Don't Make Me Think

Don't Make Me Think. Can you describe how you use the Internet? What catches your eye, how you scan pages, and generally how you seek information? I know I can't. But it's almost spooky how the author of Don't Make Me Think perfectly describes my surfing mannerisms.

This book should be required reading for anyone involved with designing web pages whether for Internet or Intranet sites. It's a quick read. Steve Krug tells you what you need to know, no more and no less. He offers very specific and sensible suggestions on such things as placement of various elements on the page, the art of writing for the web (remove half the words on your web page), the importance of intuitive navigation, and much more.

Perhaps best of all was the chapter on usability testing on 10 cents a day. According to Krug, usability testing doesn't have to be expensive or difficult. As he points out, testing even one user is 100 percent better than testing none. Doing something as simple as “Cubicle tests” where you show your page to the person in the next cubicle is helpful. He also includes details such as a sample script for more extensive testing.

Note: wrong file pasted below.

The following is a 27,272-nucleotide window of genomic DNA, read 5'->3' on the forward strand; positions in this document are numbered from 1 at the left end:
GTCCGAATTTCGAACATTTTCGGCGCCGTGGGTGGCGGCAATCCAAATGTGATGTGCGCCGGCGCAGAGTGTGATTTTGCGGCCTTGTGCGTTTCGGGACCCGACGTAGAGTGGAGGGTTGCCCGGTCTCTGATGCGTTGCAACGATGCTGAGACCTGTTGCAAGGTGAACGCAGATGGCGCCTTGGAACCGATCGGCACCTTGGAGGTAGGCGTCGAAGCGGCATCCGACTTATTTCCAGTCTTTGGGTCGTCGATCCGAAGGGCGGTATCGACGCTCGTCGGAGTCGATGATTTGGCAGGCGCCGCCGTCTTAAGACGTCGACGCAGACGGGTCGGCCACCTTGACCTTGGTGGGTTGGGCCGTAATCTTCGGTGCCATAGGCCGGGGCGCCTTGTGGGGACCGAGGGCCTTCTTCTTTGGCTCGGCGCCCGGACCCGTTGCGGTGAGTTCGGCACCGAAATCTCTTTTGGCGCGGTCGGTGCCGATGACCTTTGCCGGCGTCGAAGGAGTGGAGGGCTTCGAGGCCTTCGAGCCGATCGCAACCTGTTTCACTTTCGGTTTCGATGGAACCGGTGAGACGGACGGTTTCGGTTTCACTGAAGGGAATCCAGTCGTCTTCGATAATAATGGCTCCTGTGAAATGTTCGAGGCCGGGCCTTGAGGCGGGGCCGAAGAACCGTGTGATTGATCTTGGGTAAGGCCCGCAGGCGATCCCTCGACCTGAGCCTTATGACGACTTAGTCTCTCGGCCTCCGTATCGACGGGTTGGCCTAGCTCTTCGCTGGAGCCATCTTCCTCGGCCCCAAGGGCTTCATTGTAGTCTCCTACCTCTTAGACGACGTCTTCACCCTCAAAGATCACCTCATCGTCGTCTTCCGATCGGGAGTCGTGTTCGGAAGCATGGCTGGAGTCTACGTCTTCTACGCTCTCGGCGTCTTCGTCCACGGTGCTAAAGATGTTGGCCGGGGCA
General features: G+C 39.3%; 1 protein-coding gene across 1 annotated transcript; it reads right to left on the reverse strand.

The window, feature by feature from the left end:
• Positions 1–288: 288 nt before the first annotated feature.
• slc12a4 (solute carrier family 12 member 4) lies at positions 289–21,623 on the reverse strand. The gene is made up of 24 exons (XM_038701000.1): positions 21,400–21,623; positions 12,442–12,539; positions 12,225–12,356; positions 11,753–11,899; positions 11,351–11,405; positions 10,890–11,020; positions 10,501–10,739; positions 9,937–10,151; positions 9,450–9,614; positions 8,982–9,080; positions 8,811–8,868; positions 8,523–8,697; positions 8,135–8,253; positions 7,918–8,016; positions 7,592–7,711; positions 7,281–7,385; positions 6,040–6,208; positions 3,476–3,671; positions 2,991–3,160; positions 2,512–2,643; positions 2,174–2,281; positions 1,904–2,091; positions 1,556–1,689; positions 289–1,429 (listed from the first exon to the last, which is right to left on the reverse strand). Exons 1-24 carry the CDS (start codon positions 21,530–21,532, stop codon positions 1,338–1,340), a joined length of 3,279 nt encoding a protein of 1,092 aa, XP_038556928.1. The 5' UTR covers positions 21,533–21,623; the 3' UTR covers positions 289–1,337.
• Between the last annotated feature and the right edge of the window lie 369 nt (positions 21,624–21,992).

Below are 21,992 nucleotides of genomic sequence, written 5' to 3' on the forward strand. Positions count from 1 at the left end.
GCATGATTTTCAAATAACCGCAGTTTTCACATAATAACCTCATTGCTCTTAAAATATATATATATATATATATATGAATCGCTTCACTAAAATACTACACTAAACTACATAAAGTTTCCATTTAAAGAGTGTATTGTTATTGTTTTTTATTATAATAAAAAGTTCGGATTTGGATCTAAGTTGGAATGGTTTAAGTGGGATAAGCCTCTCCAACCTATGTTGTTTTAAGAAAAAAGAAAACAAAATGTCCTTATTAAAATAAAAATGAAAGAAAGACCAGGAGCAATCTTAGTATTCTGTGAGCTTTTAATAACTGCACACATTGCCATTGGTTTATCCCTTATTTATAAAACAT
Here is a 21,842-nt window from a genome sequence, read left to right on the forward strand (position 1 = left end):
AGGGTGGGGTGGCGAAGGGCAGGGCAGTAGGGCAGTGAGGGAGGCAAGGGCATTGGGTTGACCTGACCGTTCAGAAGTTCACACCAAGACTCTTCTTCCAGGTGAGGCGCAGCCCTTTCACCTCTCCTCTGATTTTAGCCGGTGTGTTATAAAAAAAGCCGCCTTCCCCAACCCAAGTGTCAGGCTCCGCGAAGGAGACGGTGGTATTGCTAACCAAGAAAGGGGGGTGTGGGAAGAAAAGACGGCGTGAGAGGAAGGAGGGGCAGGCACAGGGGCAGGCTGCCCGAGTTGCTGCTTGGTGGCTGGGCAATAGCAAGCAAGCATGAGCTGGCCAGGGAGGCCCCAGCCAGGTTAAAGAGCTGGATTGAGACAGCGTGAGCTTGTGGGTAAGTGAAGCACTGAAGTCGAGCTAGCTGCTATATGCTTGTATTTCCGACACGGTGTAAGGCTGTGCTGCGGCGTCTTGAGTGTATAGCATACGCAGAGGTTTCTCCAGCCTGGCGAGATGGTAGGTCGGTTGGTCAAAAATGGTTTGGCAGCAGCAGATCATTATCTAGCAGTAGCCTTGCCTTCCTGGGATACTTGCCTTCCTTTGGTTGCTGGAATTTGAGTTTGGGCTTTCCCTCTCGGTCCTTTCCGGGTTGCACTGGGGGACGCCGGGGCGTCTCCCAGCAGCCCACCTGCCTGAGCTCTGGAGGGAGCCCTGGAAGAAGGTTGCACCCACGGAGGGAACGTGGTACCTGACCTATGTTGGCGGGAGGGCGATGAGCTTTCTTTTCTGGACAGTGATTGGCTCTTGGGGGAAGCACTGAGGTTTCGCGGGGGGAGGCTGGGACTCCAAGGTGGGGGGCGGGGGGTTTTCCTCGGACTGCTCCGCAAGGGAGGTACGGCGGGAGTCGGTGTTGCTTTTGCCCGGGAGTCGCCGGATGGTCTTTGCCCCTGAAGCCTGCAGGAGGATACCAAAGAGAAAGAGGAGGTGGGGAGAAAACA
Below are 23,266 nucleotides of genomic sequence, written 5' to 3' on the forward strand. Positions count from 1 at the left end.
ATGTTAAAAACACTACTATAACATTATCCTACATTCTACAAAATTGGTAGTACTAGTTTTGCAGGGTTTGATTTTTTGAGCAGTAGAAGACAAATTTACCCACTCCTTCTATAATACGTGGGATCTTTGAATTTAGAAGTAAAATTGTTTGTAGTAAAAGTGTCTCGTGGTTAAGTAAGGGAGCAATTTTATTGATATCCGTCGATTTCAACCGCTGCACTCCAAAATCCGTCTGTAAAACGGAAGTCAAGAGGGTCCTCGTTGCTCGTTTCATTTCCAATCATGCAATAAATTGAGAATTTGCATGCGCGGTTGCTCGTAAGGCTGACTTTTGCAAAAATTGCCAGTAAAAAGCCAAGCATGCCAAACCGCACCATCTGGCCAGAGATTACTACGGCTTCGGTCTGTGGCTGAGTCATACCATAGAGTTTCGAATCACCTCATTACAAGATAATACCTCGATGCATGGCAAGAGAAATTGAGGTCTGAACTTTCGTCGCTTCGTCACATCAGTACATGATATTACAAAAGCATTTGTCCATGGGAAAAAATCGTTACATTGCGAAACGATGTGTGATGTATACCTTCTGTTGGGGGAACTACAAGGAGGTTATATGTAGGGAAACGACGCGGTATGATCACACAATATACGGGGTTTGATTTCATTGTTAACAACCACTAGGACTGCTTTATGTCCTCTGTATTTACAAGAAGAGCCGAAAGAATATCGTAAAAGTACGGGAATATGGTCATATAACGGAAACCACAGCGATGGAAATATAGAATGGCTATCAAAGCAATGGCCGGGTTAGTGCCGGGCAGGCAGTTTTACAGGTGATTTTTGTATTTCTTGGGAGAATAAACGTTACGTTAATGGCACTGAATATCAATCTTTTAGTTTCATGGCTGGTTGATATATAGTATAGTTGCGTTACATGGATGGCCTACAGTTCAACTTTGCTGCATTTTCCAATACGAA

In many ways, Krug has applied his ideas on web usability to this book, making it an interesting and concise introduction to the topic.  [LawLibTech]

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